Generally, users tend to respond better to "just in time" education when getting accustomed to something. App start screens, whether they're onboarding or otherwise, tend to cause drop-offs.
Authors like Luke Wroblewski and Josh Clark write about this from time to time. There's a great example in this post.
A couple quick quotes:
Most people (sometimes over 90%) skip over intro tours as quickly as possible and those that don’t rarely remember what they were supposed to learn. Both these issues stem from that fact that introductory tours show up before you ever get a chance to use an application.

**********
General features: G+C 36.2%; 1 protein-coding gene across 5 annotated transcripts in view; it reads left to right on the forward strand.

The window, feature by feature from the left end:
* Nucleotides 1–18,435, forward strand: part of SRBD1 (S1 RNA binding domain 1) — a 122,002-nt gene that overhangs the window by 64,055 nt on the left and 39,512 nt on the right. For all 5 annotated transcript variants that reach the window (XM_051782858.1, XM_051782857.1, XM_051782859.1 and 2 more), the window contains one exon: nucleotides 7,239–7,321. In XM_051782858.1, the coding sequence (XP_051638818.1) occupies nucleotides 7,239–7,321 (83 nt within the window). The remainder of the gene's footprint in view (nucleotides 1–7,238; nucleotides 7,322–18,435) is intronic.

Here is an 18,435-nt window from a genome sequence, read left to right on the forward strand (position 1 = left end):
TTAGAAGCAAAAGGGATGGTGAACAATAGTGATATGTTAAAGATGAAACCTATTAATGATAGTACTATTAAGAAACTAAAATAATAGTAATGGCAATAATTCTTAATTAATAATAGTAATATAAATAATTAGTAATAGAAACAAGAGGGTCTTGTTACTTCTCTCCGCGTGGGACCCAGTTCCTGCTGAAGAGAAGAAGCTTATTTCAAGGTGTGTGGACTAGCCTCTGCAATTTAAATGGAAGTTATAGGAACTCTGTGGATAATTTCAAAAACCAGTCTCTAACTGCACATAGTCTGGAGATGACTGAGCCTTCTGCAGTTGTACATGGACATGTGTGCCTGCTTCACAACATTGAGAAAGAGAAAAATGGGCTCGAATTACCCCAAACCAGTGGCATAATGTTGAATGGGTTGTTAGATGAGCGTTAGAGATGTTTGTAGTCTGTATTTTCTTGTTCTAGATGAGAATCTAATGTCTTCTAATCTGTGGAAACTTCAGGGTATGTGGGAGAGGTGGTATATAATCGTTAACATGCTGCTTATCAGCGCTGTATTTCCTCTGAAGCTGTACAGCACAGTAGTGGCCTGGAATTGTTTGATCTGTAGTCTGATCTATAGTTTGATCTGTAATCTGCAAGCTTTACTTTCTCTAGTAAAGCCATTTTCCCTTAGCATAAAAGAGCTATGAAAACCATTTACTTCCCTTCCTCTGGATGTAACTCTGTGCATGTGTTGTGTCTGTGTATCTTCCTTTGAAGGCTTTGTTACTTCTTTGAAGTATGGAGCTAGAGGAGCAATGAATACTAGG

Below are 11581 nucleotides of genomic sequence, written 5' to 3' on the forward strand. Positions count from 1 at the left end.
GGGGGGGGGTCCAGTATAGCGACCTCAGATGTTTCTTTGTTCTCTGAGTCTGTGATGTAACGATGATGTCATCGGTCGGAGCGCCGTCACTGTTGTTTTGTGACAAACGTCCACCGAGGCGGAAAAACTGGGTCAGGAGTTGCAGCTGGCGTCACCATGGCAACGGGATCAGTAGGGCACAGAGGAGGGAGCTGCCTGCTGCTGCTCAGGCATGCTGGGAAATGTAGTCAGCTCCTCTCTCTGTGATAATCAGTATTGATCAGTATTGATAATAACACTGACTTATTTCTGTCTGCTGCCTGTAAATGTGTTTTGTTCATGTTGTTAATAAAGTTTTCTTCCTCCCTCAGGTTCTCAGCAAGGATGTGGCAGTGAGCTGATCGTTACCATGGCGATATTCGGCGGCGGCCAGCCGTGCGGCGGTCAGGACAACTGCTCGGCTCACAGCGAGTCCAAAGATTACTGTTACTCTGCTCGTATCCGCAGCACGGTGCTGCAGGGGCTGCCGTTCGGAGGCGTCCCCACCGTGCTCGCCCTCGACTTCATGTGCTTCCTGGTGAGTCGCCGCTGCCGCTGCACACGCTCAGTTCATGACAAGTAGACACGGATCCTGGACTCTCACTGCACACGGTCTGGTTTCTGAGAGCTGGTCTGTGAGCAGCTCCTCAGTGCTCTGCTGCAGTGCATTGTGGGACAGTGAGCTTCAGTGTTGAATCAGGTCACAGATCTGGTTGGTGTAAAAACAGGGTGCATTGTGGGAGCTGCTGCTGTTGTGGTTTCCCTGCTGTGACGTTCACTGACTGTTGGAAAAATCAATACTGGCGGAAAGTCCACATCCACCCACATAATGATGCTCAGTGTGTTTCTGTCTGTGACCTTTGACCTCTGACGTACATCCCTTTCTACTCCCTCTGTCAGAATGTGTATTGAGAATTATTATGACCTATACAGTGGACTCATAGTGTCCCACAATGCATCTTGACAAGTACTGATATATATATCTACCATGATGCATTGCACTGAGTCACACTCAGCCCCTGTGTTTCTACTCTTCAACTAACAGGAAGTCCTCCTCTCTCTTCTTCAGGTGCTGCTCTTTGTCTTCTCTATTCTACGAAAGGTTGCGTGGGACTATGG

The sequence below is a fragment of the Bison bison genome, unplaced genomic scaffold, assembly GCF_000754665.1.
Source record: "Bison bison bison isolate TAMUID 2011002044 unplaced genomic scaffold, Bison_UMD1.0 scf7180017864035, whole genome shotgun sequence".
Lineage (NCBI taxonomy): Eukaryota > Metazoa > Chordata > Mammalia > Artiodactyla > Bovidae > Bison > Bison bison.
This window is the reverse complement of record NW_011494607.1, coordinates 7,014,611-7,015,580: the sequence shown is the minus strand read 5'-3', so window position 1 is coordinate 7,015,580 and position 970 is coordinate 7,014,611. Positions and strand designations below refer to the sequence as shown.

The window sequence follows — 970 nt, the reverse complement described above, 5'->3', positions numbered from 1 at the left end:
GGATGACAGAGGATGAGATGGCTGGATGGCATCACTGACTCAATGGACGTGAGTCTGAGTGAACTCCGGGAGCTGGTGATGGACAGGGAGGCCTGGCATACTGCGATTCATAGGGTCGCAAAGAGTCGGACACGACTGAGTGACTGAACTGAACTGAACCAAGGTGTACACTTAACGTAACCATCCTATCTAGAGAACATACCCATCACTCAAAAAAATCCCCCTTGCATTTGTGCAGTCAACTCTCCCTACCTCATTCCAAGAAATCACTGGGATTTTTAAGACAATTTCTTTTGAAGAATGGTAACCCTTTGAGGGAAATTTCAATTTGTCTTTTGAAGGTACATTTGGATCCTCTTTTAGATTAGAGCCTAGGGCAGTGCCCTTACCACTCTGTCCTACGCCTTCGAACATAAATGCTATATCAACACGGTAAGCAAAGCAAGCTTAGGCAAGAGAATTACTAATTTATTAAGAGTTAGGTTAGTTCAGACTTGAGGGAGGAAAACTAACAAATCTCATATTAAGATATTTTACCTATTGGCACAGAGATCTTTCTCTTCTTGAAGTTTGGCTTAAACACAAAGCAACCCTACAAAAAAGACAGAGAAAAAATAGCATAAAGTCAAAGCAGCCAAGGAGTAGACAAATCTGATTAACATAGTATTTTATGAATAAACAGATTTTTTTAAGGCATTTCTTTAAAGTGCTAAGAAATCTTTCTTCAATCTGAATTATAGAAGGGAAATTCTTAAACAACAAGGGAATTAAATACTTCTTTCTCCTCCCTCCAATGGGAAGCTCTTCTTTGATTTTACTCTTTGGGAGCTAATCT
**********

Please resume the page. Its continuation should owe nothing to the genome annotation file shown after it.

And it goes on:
Some mobile apps aim to get around this by overlaying their tour on top of the actual interface design but even with a picture of the interface present, people lack the experience to know which actions will be useful to them and when. And over time they’re likely to forget which interactions are possible in any given app as they switch between them regularly.
It's certainly much harder to design this way than it is to make a quick video or overlay tutorial and stick it at the beginning, but it's far more rewarding for users.
This isn't to say that you shouldn't use tips and messaging to show users how to do things, especially if they're not familiar with the interactions you're presenting to them. It's just to say that the beginning (or in a video) is often not the best place to do it. The goal for which we should strive is always to present what the user needs to know right when they need to know it.